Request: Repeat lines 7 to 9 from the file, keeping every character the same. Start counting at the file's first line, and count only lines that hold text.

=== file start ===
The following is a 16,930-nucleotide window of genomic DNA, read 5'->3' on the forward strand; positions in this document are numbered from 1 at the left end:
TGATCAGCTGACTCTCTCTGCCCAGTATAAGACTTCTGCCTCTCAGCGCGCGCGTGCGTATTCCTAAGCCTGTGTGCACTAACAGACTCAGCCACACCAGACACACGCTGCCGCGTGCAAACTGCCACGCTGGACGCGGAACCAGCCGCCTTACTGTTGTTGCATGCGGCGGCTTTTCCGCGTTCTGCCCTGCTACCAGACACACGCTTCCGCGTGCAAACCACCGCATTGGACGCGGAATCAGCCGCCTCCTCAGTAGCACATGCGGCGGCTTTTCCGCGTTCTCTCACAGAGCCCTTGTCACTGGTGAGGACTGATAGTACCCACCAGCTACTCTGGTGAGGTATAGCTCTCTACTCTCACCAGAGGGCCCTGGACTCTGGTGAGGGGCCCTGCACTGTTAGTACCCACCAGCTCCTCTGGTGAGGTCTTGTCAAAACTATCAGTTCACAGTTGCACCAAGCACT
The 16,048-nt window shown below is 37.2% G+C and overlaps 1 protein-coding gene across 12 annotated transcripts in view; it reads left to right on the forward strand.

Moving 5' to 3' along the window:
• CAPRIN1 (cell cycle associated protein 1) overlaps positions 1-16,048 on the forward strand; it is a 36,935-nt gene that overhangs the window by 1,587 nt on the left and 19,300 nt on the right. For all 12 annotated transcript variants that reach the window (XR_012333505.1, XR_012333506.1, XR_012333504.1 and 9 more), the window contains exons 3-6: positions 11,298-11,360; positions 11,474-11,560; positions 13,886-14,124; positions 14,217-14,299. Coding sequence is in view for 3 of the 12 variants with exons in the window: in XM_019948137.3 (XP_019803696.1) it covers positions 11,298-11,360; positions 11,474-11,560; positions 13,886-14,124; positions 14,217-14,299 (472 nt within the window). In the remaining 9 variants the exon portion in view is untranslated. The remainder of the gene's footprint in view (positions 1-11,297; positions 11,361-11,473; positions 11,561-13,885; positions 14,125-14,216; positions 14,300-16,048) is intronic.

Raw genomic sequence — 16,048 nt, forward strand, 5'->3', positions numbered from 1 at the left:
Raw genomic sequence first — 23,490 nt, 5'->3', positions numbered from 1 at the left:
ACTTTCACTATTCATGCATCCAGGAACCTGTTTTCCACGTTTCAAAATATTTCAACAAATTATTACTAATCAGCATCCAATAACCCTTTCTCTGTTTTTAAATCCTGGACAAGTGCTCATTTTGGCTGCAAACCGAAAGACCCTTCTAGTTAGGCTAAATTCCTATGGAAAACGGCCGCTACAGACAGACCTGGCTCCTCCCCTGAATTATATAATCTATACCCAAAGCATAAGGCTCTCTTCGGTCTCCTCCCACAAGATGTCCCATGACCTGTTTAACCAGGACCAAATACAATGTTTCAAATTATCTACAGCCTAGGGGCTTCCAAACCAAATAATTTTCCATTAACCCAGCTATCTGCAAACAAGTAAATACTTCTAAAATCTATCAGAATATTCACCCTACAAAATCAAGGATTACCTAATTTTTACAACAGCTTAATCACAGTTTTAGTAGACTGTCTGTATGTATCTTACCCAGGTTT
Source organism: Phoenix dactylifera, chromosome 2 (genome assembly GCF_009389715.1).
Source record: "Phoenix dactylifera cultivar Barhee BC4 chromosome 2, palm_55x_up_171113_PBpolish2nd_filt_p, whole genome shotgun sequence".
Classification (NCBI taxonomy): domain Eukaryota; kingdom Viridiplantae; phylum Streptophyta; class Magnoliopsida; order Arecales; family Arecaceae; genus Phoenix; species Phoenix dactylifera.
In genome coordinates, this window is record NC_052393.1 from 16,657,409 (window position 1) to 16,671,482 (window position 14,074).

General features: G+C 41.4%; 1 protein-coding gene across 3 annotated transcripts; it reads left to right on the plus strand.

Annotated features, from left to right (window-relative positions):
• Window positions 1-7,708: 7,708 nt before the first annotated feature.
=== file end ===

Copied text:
Raw genomic sequence first — 23,490 nt, 5'->3', positions numbered from 1 at the left:
ACTTTCACTATTCATGCATCCAGGAACCTGTTTTCCACGTTTCAAAATATTTCAACAAATTATTACTAATCAGCATCCAATAACCCTTTCTCTGTTTTTAAATCCTGGACAAGTGCTCATTTTGGCTGCAAACCGAAAGACCCTTCTAGTTAGGCTAAATTCCTATGGAAAACGGCCGCTACAGACAGACCTGGCTCCTCCCCTGAATTATATAATCTATACCCAAAGCATAAGGCTCTCTTCGGTCTCCTCCCACAAGATGTCCCATGACCTGTTTAACCAGGACCAAATACAATGTTTCAAATTATCTACAGCCTAGGGGCTTCCAAACCAAATAATTTTCCATTAACCCAGCTATCTGCAAACAAGTAAATACTTCTAAAATCTATCAGAATATTCACCCTACAAAATCAAGGATTACCTAATTTTTACAACAGCTTAATCACAGTTTTAGTAGACTGTCTGTATGTATCTTACCCAGGTTT
Source organism: Phoenix dactylifera, chromosome 2 (genome assembly GCF_009389715.1).